Meanwhile. Selleck went on to a relatively successful film career, before returning to television to play Robert B. Parker’s Jesse Stone in a series of mostly entertaining made-for-TV movies, and star in the equally inexplicably popular Blue Bloods on CBS.

* * * * *

And that was it.

In the end, I thought of Magnum P.I. as one of those “okay, but nothing special” shows, and he was certainly no Rockford. Or Harry O. Or even Mannix. Still, a lot of people I know and respect remember it fondly, and for many folks of a certain age, Magnum was THE private eye.

So I guess I shouldn’t have been totally surprised when, almost forty years later, CBS took another whack at it.

By then, Selleck himself was already busy playing a cop in the network’s Blue Bloods (and shilling reverse mortgages in commercials), and he was probably a little long in the tooth for what CBS had in mind anyway. After all, they weren’t going to just bring the show back–they were going to “re-imagine” it.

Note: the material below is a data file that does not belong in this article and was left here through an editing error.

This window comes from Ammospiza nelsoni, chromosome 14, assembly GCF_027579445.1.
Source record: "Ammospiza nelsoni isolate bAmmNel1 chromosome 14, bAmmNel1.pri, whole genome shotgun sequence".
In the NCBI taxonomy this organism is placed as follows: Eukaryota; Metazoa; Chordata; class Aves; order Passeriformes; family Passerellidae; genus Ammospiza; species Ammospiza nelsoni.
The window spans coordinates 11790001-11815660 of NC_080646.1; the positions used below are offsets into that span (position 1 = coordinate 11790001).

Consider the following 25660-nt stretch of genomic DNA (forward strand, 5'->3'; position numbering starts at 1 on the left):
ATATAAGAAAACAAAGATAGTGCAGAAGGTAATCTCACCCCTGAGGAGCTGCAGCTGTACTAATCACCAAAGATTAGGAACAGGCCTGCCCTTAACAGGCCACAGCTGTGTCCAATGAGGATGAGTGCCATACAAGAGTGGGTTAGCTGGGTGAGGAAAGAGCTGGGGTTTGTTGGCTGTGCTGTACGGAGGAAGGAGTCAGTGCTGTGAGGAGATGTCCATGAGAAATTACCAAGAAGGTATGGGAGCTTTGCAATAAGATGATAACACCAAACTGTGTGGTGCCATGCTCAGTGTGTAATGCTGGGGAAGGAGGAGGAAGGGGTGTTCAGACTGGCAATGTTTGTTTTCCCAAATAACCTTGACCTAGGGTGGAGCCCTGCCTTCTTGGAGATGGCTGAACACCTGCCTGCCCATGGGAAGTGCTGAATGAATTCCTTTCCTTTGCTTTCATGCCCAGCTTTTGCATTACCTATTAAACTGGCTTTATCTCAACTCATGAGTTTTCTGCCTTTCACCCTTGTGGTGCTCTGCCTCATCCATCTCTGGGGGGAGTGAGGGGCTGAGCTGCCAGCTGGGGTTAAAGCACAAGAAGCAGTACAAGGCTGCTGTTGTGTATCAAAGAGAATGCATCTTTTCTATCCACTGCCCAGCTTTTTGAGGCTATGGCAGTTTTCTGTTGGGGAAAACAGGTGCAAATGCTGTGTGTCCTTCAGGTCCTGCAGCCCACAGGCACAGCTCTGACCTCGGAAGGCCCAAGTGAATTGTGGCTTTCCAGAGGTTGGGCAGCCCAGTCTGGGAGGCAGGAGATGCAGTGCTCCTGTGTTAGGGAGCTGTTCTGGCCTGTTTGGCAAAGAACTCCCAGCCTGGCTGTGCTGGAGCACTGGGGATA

Which means, in these days of warm-spit groupthink creativity: half-hearted tweaking that’s all surface. The basics are all still in place, without any real evidence that the showrunners had any idea (or cared) what made the original tick. Vietnam is now Afghanistan, but other than that, not much was changed. They cast a good-looking pretty guy (Jay Hernandez) as Magnum, cast some decent looking dudes as Rick and T.J., and in their only slightly daring–if predictable–bit of casting, decided that cranky, stick-up-his-ass Brit Higgins would be played by a good-looking young woman (Perdita Weeks) who just happens to be a former British intelligence agent.

The only problem? Juliet Higgins is by far the most interesting character in the show, and the only one who comes off as actually competent and tough. If they’d really wanted to “re-imagine” the show, they should have cast her as Magnum. She makes Magnum and his pals look like weenies.

But what do I know? The show’s slick and full of big loud action pieces, everyone’s affable and pleasant looking enough, there’s plenty of carefully crafted man-stubble, the plots aren’t particularly complicated, and the showrunner has a good track record, having already reheated leftovers like Hawaii 5-0 and McGyver and turning them into successful reboots. Very special crossover episodes were threatened with the revamped Hawaii 5-0, and promptly delivered.

Maybe it’ll grow on me, but it hasn’t happened yet.